In our latest video we say our goodbyes in Hungary after an incredible time visiting Budapest, the capital city and Hortobagy National park where we stayed with a local Horseman and his wife. Before we leave, we delve in to an abandoned military barracks and try to reach the tower, but once inside, we find we aren't alone.

As we leave Hungary, the border station decide they aren't happy with our friends Canadian passport, and they hold us for investigation. Will ever leave?! Spoiler, yes we will. As we enter Romania, our memories of this beautifully crazy country come flooding back. We make a brief stopover in Cluj Napoca, the capital of the Transylvanian region of Romania.

As we enter the second half of the travelogue, we arrive at an old friends house. Tibi is from the Romani community in Romania, a separate ethnic group thought to originate from the Punjab region of India over 3000 years ago.

He warmly invites us in to his home where we eat a feast of traditional foods, before cranking the music up and introducing us to Romani music and dance. We explore the village, meet the locals, hear stories, learn traditional basket weaving from one of the villages oldest weavers and drink plenty of Rakia!

Join us as we experience authentic Roma life, from a completely honest viewpoint. Witness the effects social stigma plays in modern life for Romani people, and the warmth and hospitality the villagers display, despite the obvious language and social barriers.
If you’d like to know more about Romani life and would yourself like to visit the village of Serbia or Romani villages across Romania, please contact us for details.

We hope you enjoy and as usual, let us know what you think in the comments.

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Tracks used & licenses:

'No Time' : Music by Liam Thomas


'Gypsy Dance' : Music by Topher Mohr and Alex Elena


‘Suspense Music - Post-apocalyptic’ : Music by CO.AG Music


‘Longing’ : Music by Loop Faction


‘Classic Romanian Music’ : Music by Bartok


I do not own the rights to the occasional non-descript background songs. No copyright infringement is intended.

A little about us...

We’re Lucy and Ben, two photographers from Cornwall, UK who’ve been living and travelling in our self-converted LDV Convoy camper van for the best part of four years. We’ve travelled all across Europe from West to East documenting our encounters with the people we meet as well as our own travels and adventures. We embrace the ethos of slow travel and minimal living, generally spending between 2 and 8 weeks in each country, getting to know each culture, cuisine and people as though we were locals ourselves as well as hiking, wild swimming and camping as we go.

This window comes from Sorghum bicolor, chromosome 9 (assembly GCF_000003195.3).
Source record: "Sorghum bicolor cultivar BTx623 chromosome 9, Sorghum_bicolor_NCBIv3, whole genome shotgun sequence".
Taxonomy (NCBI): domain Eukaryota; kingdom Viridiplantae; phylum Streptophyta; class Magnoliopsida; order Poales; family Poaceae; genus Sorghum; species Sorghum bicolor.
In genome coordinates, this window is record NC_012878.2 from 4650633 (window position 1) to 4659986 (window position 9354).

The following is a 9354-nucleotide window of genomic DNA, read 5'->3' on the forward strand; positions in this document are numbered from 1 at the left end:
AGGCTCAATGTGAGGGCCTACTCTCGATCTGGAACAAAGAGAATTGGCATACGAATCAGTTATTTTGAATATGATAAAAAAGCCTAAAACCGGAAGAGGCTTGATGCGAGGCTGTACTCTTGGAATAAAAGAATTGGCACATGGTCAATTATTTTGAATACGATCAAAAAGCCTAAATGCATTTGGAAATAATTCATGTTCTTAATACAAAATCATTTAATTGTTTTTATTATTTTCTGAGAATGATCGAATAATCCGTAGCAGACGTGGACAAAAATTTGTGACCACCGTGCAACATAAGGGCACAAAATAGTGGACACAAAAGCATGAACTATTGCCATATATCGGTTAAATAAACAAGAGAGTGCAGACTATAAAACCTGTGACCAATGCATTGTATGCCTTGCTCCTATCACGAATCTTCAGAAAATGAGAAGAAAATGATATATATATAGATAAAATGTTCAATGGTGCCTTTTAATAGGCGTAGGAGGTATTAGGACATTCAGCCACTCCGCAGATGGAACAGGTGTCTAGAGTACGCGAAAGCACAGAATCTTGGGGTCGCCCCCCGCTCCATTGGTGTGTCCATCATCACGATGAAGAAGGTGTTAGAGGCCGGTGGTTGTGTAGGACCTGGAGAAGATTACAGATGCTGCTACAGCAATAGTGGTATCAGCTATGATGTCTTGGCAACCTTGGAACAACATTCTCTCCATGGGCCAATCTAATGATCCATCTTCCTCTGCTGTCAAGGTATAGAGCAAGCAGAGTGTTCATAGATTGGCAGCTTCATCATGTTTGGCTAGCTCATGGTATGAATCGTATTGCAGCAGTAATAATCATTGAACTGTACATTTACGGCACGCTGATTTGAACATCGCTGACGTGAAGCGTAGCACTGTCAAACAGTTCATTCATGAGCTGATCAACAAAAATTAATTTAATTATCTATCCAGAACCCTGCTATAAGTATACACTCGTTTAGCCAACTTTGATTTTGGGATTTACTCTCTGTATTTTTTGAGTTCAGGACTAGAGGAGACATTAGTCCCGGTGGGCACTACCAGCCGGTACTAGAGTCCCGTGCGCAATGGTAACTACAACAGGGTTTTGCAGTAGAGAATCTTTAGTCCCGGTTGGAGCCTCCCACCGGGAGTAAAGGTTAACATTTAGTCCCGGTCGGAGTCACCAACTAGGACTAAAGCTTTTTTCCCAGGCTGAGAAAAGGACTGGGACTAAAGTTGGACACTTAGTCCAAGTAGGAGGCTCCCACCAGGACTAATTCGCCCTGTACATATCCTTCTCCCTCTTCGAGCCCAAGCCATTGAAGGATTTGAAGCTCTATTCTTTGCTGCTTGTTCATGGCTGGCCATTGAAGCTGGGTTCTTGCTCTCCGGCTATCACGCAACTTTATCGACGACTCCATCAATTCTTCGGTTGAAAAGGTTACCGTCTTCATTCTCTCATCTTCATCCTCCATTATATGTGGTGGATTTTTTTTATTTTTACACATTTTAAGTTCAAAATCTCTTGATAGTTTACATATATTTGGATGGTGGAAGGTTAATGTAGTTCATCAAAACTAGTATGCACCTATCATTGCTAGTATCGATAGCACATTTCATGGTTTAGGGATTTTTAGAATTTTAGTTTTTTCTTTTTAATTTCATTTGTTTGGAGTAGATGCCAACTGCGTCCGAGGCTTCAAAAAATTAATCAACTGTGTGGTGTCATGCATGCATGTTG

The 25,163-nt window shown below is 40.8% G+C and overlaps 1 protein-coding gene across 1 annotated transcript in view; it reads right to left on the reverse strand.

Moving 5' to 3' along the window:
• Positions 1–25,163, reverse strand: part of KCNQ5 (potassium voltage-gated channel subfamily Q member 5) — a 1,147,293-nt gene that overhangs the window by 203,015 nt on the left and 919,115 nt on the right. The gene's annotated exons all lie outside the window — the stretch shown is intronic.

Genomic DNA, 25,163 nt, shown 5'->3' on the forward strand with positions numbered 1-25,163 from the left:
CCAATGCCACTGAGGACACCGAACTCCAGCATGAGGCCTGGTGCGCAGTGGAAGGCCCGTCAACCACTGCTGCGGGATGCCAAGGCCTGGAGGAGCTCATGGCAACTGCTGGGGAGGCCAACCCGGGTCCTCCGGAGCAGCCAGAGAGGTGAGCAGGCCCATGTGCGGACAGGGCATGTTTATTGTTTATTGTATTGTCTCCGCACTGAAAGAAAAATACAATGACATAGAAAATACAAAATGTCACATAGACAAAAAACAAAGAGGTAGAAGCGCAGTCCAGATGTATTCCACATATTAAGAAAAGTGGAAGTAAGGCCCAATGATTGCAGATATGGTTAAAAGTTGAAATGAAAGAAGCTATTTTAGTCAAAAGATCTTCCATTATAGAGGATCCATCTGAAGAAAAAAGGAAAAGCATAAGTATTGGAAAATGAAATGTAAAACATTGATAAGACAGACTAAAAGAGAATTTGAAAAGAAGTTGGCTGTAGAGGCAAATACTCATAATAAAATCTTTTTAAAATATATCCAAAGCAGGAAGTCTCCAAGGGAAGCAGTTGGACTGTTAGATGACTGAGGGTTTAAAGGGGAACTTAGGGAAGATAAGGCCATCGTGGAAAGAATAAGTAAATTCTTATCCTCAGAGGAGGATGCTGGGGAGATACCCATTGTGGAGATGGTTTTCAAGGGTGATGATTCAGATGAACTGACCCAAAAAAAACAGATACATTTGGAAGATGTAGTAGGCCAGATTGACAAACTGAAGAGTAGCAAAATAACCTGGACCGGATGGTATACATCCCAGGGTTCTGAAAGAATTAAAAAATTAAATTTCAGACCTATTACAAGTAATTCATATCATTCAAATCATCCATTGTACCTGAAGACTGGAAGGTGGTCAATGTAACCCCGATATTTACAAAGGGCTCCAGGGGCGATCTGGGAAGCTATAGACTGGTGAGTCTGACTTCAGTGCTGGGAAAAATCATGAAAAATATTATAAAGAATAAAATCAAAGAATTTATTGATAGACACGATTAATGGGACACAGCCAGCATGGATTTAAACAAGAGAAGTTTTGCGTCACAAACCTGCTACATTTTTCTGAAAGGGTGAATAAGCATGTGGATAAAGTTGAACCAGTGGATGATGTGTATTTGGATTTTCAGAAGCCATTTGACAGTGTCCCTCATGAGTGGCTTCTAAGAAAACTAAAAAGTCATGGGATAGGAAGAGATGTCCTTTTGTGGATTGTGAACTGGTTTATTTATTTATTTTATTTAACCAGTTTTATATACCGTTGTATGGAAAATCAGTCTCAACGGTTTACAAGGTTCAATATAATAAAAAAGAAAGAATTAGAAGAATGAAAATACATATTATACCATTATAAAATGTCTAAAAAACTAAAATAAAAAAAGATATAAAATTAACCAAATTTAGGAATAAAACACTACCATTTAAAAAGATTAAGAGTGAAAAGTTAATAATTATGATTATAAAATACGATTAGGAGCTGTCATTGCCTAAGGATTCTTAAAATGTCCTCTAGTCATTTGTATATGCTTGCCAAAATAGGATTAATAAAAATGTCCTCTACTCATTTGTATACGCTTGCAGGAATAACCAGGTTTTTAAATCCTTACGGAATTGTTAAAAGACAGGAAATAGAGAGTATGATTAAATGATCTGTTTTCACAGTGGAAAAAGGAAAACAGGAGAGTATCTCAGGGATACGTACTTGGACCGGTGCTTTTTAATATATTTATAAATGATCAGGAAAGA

We are currently on our third 7 month long road trip, travelling through the Balkans for the second time beginning in the French Alps and venturing as far East as Turkey, visiting 13 countries in between.

Our plan was simple: visit every country in Europe in our rusty tin can of a van. So far we’ve made it to 28 countries, travelling as far West as Portugal and as far East as Ukraine, having all sorts of crazy adventures in between.

Our main motivation for our travels is to capture photos and create documentary projects, so our van is primarily a vessel for our photography. We tend to focus on topics such as nomadism, traditional ways of life, the effects of recent political events and the difficulties of living in remote rural areas as well as documenting our own adventures and lifestyle on our various social channels.

#roma #romani #romania #gypsy #vanlife #travel

Romania Village Life - Ethnographic Video

Video showing a bit of rural Romanian village life. During a long distance cycle trip across Europe, cyclists in transit stopped at this village and staid for ten days helping out a host at his farm. We took random video clips in an attempt to capture rural life here and presented it in this piece with as little editing as possible.

New to Airbnb? Use my referral link below for a discount on your first stay!
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Romania, Transylvania Hay Camp 2015 Part 3

Watch traditional hay-making in Gyimes, Transylvania, where flower-filled hay meadows are cut with scythes and raked with Uncle Viktor's hand-made, wooden rakes before the hay is brought down to the village on horse-drawn carts. Horses and people work hard in this unspoilt village of traditional wooden houses and stoned roads. A colourful village festival highlights the sense of community and tradition.

The life of a romanian village - Viata la sat

1960 Documentary

Inside Transylvania - EPIC ROMANIAN FOOD + Wild Stews in Brasov, Romania!

????Romanian medieval BBQ:
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Brașov, Romania - In this ultimate Transylvanian Food tour of Brasov, Romania, we started off with a huge lunch, then continued to eat Transylvanian truffles, had a massive wild stew dinner, and ended the adventure with an e-bike ride up the ski slope and Romanian mountain breakfast. #Romania #Transylvania #Brasov

Huge thank you to Cristian Macedonschi ( for hosting us in Brasov!

La Ceaun - Just after arriving to Brasov, we went for lunch in the center square. We tried a huge assortment of Transylvanian Romanian foods. An amazing way to begin this food tour of Brasov.